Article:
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March 19, 2013

Disablity can’t stop ISU professor

Program provides insight into the wheelchair-bound reality

TERRE HAUTE — Don Rogers is an associate professor at Indiana State University, a husband, father of two and an avid bass fisherman.

And since a motorcycle accident at age 21, he has used a wheelchair to get around.

Yet the disability has not slowed Rogers, something Rick Burger of Duke Energy discovered Monday as the two spent a few hours together in downtown Terre Haute as they participated in Disability Awareness Through Experience (DATE).

The program, part of Disabilities Awareness Month, is aimed at involving community leaders in firsthand learning about coping with sight, hearing and mobility limitations.

“I am fortunate that I am still able to do pretty much everything that I want,” he told Burger, while showing photos and video of a fishing trip he took this month to a lake on the Texas/Louisiana border.

Rogers can use his quadriceps and the inside of his hamstring muscles, allowing him to operate a vehicle without the use of hand controls. Plus, two plastic braces on his lower legs allow him to stand and move along the side of his vehicle to the front seat.

He uses a sport wheelchair, weighing just 25 pounds, that he easily stores in the back of his vehicle.

“He is amazing,” Burger said. “The strength that he has, with his attitude, can carry a lot in anyone’s life, not just those with disabilities or special needs,” Burger said.

“I think if we all had half the attitude that Don carries, it would really make a life different. I have known him over the years here, but didn’t know he could do all this,” Burger said of Rogers’ hobbies and physical ability, such as using his wheelchair to go down large steps.

“I think he is an ambassador,” Burger said of Rogers’ role in the community and serving as a board member of the Wabash Valley Independent Living and Learning Center.

Rogers, 57, is an associate professor at ISU, directs the university’s recreation therapy program and directs the Keystone Adventure program at ISU’s Sycamore Outdoor Center. He and his wife, Nancy, met at Indiana University while the two completed their doctoral degrees. Nancy is associate vice president for academic affairs at ISU. The couple has a teenage daughter and son.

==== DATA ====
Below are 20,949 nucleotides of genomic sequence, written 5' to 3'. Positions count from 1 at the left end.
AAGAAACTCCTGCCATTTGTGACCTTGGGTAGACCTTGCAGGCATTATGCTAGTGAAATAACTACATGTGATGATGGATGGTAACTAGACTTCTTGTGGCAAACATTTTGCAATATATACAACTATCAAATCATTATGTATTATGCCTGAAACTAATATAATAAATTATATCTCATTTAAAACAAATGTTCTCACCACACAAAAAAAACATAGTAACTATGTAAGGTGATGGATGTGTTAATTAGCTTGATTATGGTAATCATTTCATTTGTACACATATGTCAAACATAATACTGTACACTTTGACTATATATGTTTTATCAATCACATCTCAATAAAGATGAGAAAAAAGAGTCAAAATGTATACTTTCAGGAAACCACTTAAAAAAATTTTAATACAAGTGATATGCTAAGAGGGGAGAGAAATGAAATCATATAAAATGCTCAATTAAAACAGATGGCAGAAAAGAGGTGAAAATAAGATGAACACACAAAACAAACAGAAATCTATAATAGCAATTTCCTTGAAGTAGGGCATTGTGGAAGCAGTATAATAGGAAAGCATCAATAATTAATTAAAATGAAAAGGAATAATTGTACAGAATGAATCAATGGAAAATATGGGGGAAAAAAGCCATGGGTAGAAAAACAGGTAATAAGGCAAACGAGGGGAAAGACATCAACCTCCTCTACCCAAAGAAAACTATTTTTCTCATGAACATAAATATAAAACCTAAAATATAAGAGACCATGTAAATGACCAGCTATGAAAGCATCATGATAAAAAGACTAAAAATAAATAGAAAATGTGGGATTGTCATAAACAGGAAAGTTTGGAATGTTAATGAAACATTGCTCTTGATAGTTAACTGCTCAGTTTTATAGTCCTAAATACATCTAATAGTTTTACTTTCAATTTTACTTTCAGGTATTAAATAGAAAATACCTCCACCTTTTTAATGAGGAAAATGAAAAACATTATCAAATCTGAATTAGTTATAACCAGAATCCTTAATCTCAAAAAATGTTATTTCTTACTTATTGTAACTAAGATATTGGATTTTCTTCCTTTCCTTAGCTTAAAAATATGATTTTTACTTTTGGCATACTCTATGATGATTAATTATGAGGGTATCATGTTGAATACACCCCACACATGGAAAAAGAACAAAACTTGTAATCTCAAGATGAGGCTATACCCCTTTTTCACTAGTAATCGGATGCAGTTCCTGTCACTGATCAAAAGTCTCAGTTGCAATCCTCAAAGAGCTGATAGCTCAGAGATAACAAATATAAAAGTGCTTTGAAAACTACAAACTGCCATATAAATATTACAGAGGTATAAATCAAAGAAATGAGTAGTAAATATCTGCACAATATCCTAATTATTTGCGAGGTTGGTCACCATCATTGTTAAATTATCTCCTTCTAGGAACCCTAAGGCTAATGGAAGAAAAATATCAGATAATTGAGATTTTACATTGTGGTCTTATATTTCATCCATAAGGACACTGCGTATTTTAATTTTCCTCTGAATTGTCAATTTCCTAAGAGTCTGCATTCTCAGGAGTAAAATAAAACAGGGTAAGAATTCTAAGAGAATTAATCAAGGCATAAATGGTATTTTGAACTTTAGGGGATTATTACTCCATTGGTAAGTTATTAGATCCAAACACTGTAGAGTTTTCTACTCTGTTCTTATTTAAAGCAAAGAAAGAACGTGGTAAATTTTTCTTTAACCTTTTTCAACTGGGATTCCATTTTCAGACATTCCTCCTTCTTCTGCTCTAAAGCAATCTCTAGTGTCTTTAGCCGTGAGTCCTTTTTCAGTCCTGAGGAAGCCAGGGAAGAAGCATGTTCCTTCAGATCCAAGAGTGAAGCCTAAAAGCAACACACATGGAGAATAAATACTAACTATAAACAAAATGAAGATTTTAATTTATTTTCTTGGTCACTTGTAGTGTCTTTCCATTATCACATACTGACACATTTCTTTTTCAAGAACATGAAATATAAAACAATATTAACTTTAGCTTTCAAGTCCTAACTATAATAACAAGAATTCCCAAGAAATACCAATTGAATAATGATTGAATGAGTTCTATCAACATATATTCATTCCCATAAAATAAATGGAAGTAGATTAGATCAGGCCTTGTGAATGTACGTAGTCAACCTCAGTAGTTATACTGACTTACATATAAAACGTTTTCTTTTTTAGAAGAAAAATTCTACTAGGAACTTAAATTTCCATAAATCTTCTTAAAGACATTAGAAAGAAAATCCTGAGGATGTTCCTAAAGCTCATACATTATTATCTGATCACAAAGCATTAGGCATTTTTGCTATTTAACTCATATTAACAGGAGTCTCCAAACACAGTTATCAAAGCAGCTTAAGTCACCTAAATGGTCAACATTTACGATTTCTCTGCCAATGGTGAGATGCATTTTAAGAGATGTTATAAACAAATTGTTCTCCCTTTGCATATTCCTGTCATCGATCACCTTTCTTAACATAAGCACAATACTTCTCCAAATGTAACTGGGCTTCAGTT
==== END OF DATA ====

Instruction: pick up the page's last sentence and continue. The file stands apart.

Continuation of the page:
Yet, after his accident in 1976 in Galveston, Texas, Rogers said he faced several questions about his future.

“I am lying there in bed down in Galveston. I didn’t know anybody with a disability and I didn’t know what the hell this even meant,” he said. “I was lying there and trying to figure this out in my head. I wasn’t in a rehab, where anybody could answer questions for me very well.

“The loss was pretty powerful at the time. You know you are still who you are inside, but now there is this feature that is so overpowering and you have no answers to the questions. You pretty much have to get out there and answer the questions yourself. You have to go out and find what this is going to mean,” Rogers told Burger.

“I think for a lot of folks with disabilities, the answers are imposed upon them for a variety of reasons. If you live in a community where it is not very accessible, there is not much transportation and there are a lot of attitudinal barriers, things like that, the answers that are imposed upon you seem to be very restrictive,” he said.

“I was fortunate as I got involved in wheelchair sports right away,” Rogers said. “So I met guys who were very active, who themselves were answering these questions for themselves and getting on with their lives. They had families, they were going to school, some of them had their own businesses. It was a very positive role model for me. There was just never any doubt in my mind that I was just going to do what I wanted to do.”

“I wouldn’t have wanted to have this happen to me 100 years ago, with the technology now and the civil rights legislation that has passed and public awareness, [it] is better,” Rogers said. “I think sensitivity about the issues [is] better. People are willing to listen and people genuinely want fairness.”

Rogers said Terre Haute is a city which generally is good for the needs of those in wheelchairs. He said about 12 years ago, he visited City Hall to ask for handicapped accessibility in his neighborhood. About a month later, all four corners at 12th Street and Barbour Avenue got curb cuts for wheelchairs. “It was because of the request,” Rogers said.

“I have always understood the power of the in-person piece. You go in and make eye contact and shake hands and talk about your needs. I think people tend to respond,” he said.

Rogers said one thing he sees the Terre Haute community needing is “more recreation and sports-related types of things that need to be made available to the folks here with disabilities.” Rogers said he still returns to Texas two or three times a year to visit friends, several of whom are disabled.

Reporter Howard Greninger can be reached at 812-231-4204 or howard.greninger@

tribstar.com.


 

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